I was quite surprised to see the story in the Tribune about the fishing cabins along the Intracoastal canal. I’d forgotten about them since the days when I worked in the Senate for Babe Schwartz as committee counsel. The cabins, which we referred to a squatters’ shacks, were built by folks along the shoreline or on spoil islands. They became an issue because they were situated on state-owned land and many did not have adequate waste disposal facilities. And there were a lot of them. The shacks, some of which, as you can see from the photo in the Tribune, were really quite nice, didn’t have a legitimate chain of title. The land office didn’t like the idea of people squatting on state land, and the cabins made the U.S. Army Corps of Engineers nervous, as they were subject to being destroyed in storms and becoming a navigation hazard. Another concern was that, since no one could legitimately claim ownership of the cabins or the land they were built on, dangerous disputes over possession could occur. We worked with the land office, then headed by Bob Armstrong, and came up with the idea of issuing permits that could be renewed annually for a fee. It was a sensible solution, and I’m gratified to see that it is still working some forty years later. The state got a little money out of it, but if a major storm ever hits the area, there is going to be one hell of a mess.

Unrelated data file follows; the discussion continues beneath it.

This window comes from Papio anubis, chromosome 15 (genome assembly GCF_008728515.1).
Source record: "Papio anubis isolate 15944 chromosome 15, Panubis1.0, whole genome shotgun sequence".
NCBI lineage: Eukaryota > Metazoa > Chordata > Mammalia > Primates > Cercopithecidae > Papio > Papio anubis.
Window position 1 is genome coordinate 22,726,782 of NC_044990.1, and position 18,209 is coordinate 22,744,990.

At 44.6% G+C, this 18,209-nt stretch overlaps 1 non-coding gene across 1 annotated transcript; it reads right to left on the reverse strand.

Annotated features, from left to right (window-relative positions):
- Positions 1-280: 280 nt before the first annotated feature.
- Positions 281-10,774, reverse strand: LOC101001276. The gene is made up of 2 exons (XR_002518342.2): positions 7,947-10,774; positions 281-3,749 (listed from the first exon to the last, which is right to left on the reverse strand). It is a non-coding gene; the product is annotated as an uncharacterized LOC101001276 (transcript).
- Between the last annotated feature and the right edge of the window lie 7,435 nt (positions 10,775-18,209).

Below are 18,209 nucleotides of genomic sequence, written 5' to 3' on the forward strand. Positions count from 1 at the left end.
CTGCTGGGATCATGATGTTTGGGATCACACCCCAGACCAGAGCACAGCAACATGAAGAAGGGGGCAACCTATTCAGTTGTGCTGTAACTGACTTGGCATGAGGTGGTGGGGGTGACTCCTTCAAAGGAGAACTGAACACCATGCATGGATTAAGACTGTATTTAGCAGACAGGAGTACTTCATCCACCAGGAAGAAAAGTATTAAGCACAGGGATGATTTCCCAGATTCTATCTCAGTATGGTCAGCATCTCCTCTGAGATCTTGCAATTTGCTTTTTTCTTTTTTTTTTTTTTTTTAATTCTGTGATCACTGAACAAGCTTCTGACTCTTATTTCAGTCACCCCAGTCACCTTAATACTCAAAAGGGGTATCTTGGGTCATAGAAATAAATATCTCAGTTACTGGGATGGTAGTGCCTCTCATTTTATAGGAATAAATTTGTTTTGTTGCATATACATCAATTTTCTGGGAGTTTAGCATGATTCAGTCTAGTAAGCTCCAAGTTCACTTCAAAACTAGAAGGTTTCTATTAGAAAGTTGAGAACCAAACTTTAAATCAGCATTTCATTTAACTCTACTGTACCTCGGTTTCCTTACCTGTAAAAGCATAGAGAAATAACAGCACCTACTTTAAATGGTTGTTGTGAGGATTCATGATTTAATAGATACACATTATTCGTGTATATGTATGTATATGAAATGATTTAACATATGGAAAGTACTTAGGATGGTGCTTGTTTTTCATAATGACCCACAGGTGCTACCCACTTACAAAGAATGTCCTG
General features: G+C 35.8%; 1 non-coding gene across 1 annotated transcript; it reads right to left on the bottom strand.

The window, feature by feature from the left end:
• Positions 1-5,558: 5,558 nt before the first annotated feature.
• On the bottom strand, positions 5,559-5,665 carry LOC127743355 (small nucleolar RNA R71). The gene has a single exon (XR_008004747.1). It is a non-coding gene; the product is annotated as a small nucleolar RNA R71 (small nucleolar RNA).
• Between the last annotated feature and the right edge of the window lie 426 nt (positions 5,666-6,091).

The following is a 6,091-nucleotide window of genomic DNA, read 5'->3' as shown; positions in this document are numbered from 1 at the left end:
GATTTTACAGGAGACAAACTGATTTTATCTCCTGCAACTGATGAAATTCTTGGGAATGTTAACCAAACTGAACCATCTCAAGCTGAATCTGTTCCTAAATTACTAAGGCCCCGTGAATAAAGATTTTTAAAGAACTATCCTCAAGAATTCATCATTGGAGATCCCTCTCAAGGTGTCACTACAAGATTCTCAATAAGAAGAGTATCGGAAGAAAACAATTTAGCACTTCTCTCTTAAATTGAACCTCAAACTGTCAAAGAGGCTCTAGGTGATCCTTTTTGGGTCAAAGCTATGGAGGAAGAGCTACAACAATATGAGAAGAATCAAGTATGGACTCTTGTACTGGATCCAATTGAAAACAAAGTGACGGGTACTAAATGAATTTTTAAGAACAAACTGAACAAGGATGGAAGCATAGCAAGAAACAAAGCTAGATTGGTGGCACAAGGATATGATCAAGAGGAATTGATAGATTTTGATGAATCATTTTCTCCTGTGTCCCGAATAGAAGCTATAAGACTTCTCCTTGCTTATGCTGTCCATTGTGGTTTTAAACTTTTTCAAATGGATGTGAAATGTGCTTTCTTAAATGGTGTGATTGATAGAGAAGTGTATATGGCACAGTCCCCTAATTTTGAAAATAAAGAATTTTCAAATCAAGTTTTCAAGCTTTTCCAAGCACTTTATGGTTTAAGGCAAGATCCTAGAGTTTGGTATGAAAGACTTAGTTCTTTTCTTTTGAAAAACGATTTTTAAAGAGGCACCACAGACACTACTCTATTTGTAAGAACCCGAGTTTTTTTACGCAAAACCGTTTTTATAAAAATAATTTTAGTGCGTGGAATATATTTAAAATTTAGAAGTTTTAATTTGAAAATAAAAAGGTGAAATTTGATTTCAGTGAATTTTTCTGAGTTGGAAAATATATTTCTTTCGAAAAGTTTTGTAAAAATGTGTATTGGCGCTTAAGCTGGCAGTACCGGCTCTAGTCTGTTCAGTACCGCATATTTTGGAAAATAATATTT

News & Politics
Our latest stories and analysis, sent to your inbox each week.
- After Standing Up to Ted Cruz and Donald Trump, Congressman Chip Roy Faces an Uncertain Future in the Texas GOP By Jonathan Tilove
- Who Were the Texans Who Traveled to the Capitol to Challenge the Election Results? By Sierra Juarez and Peter Holley
- The Texas Legislature Made It Just Three Days Without a COVID-19 Scare By Andrea Zelinski
- Rita Clements, The Power Behind a Governor, Dies at 86 By R.G. Ratcliffe
- U.S. Immigration Director Threatens to Jail Elected Officials in Sanctuary Cities By R.G. Ratcliffe